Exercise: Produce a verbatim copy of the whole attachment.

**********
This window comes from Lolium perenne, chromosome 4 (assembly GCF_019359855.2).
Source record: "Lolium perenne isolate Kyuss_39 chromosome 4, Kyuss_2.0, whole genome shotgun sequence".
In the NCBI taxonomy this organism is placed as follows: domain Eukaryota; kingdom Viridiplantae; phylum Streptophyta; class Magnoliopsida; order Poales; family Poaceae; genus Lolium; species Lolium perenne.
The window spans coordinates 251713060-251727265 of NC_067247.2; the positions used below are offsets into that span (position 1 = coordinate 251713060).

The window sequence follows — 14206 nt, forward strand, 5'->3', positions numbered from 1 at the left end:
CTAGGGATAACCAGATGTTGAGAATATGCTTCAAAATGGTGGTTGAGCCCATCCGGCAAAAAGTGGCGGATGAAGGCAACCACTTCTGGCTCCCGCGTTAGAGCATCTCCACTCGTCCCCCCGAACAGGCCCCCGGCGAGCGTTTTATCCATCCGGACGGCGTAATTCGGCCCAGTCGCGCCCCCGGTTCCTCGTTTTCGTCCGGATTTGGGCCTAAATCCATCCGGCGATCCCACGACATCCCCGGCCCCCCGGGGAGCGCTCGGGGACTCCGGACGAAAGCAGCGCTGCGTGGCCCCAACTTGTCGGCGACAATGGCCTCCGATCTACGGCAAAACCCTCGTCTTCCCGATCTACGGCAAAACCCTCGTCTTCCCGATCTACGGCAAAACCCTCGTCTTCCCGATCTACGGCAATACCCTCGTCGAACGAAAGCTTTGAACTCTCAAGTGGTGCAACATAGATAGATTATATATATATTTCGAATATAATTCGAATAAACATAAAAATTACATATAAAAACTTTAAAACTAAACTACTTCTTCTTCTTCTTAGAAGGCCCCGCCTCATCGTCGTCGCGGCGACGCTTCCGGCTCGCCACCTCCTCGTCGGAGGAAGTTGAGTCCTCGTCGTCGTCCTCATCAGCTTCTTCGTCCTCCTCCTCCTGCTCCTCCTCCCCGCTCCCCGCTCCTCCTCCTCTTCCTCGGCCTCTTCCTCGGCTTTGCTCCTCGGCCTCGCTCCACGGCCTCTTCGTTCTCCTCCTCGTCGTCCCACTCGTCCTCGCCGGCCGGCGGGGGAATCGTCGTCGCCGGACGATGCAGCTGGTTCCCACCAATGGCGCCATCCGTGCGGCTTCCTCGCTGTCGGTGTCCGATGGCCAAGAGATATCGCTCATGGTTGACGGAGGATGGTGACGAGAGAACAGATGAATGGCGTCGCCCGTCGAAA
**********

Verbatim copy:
This window comes from Lolium perenne, chromosome 4 (assembly GCF_019359855.2).
Source record: "Lolium perenne isolate Kyuss_39 chromosome 4, Kyuss_2.0, whole genome shotgun sequence".
In the NCBI taxonomy this organism is placed as follows: domain Eukaryota; kingdom Viridiplantae; phylum Streptophyta; class Magnoliopsida; order Poales; family Poaceae; genus Lolium; species Lolium perenne.
The window spans coordinates 251713060-251727265 of NC_067247.2; the positions used below are offsets into that span (position 1 = coordinate 251713060).

The window sequence follows — 14206 nt, forward strand, 5'->3', positions numbered from 1 at the left end:
CTAGGGATAACCAGATGTTGAGAATATGCTTCAAAATGGTGGTTGAGCCCATCCGGCAAAAAGTGGCGGATGAAGGCAACCACTTCTGGCTCCCGCGTTAGAGCATCTCCACTCGTCCCCCCGAACAGGCCCCCGGCGAGCGTTTTATCCATCCGGACGGCGTAATTCGGCCCAGTCGCGCCCCCGGTTCCTCGTTTTCGTCCGGATTTGGGCCTAAATCCATCCGGCGATCCCACGACATCCCCGGCCCCCCGGGGAGCGCTCGGGGACTCCGGACGAAAGCAGCGCTGCGTGGCCCCAACTTGTCGGCGACAATGGCCTCCGATCTACGGCAAAACCCTCGTCTTCCCGATCTACGGCAAAACCCTCGTCTTCCCGATCTACGGCAAAACCCTCGTCTTCCCGATCTACGGCAATACCCTCGTCGAACGAAAGCTTTGAACTCTCAAGTGGTGCAACATAGATAGATTATATATATATTTCGAATATAATTCGAATAAACATAAAAATTACATATAAAAACTTTAAAACTAAACTACTTCTTCTTCTTCTTAGAAGGCCCCGCCTCATCGTCGTCGCGGCGACGCTTCCGGCTCGCCACCTCCTCGTCGGAGGAAGTTGAGTCCTCGTCGTCGTCCTCATCAGCTTCTTCGTCCTCCTCCTCCTGCTCCTCCTCCCCGCTCCCCGCTCCTCCTCCTCTTCCTCGGCCTCTTCCTCGGCTTTGCTCCTCGGCCTCGCTCCACGGCCTCTTCGTTCTCCTCCTCGTCGTCCCACTCGTCCTCGCCGGCCGGCGGGGGAATCGTCGTCGCCGGACGATGCAGCTGGTTCCCACCAATGGCGCCATCCGTGCGGCTTCCTCGCTGTCGGTGTCCGATGGCCAAGAGATATCGCTCATGGTTGACGGAGGATGGTGACGAGAGAACAGATGAATGGCGTCGCCCGTCGAAA